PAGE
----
The New Orleans Reforestation Plan: Equity in the Urban Forest
Analysis and Planning
New Orleans, Louisiana, United States
Spackman Mossop Michaels
Client: City of New Orleans, Saving Our Urban Landscape
This plan takes an equitable approach with a great community-centered planning effort. Every city should have a tree policy and a tree plan - a cornerstone of green infrastructure with clear social and environmental benefits. This project is a good example and an important reminder for doing so.
- 2023 Awards Jury
Saving Our Urban Landscape (SOUL), Project Partner & Client
City of New Orleans, Client
Traci Birch, Engagement Lead
Quantum Spatial, Data
CASA Systems, Data
Greg Nichols, City of New Orleans Office of Resilience & Sustainability, Advisory Team
Zach Monroe, City of New Orleans Office of Resilience & Sustainability, Advisory Team
Michael Karam, City of New Orleans Department of Parks and Parkways, Advisory Team
Paul Cramer, New Orleans City Planning Commission, Advisory Team
Haley Delery, New Orleans City Planning Commission, Advisory Team
Wes Michaels, Project Designer
Emily Bullock, ASLA, Project Designer
Pilar Zuluaga, Project Designer
Sophie Flinner, Project Designer
Tracey Armitage, Project Designer
New Orleans endures the worst urban heat island effect in the country. Despite the popular image of a city with towering Live Oaks, over half of the 72 neighborhoods in the city have less than 10% tree canopy. The New Orleans Reforestation Plan centers equity as the driving force to balance the access to the health and economic benefits of trees throughout the city. A 5-year pilot project focuses on planting trees in 5 neighborhoods while building capacity and—through a deep engagement process prior to planting—community ownership of the project. By 2040, the plan envisions a city where all neighborhoods, especially those without traditional forms of wealth or political power, have access to the health benefits of trees.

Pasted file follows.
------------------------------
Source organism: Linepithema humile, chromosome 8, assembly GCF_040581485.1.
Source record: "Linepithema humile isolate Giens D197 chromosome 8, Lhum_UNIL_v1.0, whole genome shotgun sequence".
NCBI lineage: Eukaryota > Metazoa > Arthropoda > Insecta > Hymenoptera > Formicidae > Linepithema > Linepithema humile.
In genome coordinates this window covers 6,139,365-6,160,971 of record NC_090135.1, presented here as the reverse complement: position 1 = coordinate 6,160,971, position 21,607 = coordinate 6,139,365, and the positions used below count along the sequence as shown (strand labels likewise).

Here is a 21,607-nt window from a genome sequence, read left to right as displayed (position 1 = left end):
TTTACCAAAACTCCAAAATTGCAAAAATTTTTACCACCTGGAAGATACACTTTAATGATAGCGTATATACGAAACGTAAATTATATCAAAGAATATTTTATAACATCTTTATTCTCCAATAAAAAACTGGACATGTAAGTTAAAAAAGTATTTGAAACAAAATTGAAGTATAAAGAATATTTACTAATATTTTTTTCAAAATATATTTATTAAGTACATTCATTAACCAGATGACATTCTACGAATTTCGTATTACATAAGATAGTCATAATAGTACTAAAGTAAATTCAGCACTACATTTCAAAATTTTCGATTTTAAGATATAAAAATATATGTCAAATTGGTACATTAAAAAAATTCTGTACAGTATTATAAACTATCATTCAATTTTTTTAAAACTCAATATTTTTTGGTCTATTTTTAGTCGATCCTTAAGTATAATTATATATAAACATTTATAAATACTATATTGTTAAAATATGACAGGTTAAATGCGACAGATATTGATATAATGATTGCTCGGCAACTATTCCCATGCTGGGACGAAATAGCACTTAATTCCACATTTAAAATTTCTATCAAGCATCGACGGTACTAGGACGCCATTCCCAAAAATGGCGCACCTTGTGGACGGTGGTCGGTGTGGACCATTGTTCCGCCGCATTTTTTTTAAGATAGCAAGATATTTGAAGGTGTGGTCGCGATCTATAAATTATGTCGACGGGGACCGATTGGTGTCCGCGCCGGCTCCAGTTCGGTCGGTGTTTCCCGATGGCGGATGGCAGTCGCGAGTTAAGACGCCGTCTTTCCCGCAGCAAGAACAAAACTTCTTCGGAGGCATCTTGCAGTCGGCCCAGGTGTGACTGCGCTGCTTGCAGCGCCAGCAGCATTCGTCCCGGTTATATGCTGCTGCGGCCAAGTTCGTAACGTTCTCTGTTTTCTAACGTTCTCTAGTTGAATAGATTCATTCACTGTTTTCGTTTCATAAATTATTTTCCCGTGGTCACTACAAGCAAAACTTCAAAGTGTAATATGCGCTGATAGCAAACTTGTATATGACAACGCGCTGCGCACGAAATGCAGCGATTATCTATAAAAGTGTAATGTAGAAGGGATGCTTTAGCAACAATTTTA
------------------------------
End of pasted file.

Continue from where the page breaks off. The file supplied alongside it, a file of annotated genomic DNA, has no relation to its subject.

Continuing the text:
New Orleans is known for its trees. Grand, majestic Live Oaks, towering Cypress, and flowering Magnolias line the streets and provide shade for people and homes. However, the trees in New Orleans are disappearing, and they are not being replaced at the rate of loss. Over 200,000 trees were lost in the city in the aftermath of Hurricane Katrina. The canopy still has not recovered.
New Orleans has the worst urban heat island effect in the United States—alongside Newark, New York City, Houston, and San Francisco—with an average temperature in the city that is about 9°F hotter than the surrounding rural or undeveloped land, while some areas of the city are upwards of 16°F hotter. While New Orleans does have neighborhoods with a healthy and robust tree canopy, the city as a whole is far behind the national average in percentage of tree canopy, at 18%.
Rather than set an overall canopy goal, which is a common approach to urban forestry plans, the New Orleans Reforestation Plan focuses on planting trees where communities need them the most.
Historical discriminatory housing practices like redlining, along with other socioeconomic factors, mean that communities of color are often in areas with fewer trees and parks and therefore are exposed to higher urban heat. Increasing urban heat island effect also escalates the burden of energy costs for cooling homes and buildings, so there are health and economic impacts to the lack of tree canopy in these neighborhoods.
A healthy urban forest can mitigate the impacts of the challenges facing the city. From cooler temperatures to protection from storms, to healthier and more prosperous communities, trees offer a number of benefits to the city that directly improve the lives of New Orleanians. Discussing the benefits of trees, while listening carefully to people’s concerns, is central to the ongoing engagement that will continue beyond the planning phase, and become a core part of implementation.
New Orleans residents were deeply engaged during the planning phase to voice their hopes and concerns about neighborhood reforestation. City agencies, non-profits, and technical advisors were also core stakeholders during the yearlong engagement. Throughout the listening process, and from all stakeholder groups, equity emerged as the foundational measure of success for the plan.
Rebuilding the urban forest in New Orleans will require protecting the existing trees in the city. It will also take a massive replanting effort—over many years—to replace the trees that are lost each year to natural causes, storms, and development. Most critical to the success of the plan, the reforestation of New Orleans must bring the benefits of trees to the neighborhoods that are the most vulnerable and help make the neighborhoods more livable.
The primary long-term goal of the plan is to restore 10% canopy coverage to all neighborhoods in our city by 2040. In preparation for this, a 5-year pilot program will allow the City and its partners to build capacity while demonstrating the value of trees to the community—and plant 25,000 trees where people need them the most.
Restoring New Orleans’ canopy will require a sustained, patient, tenacious effort, backed by robust supply chains, public support, funding, logistics, and community ownership. At its heart, this plan is an effort of hope and optimism for the future generations of New Orleanians, and their ability to thrive on a hotter planet.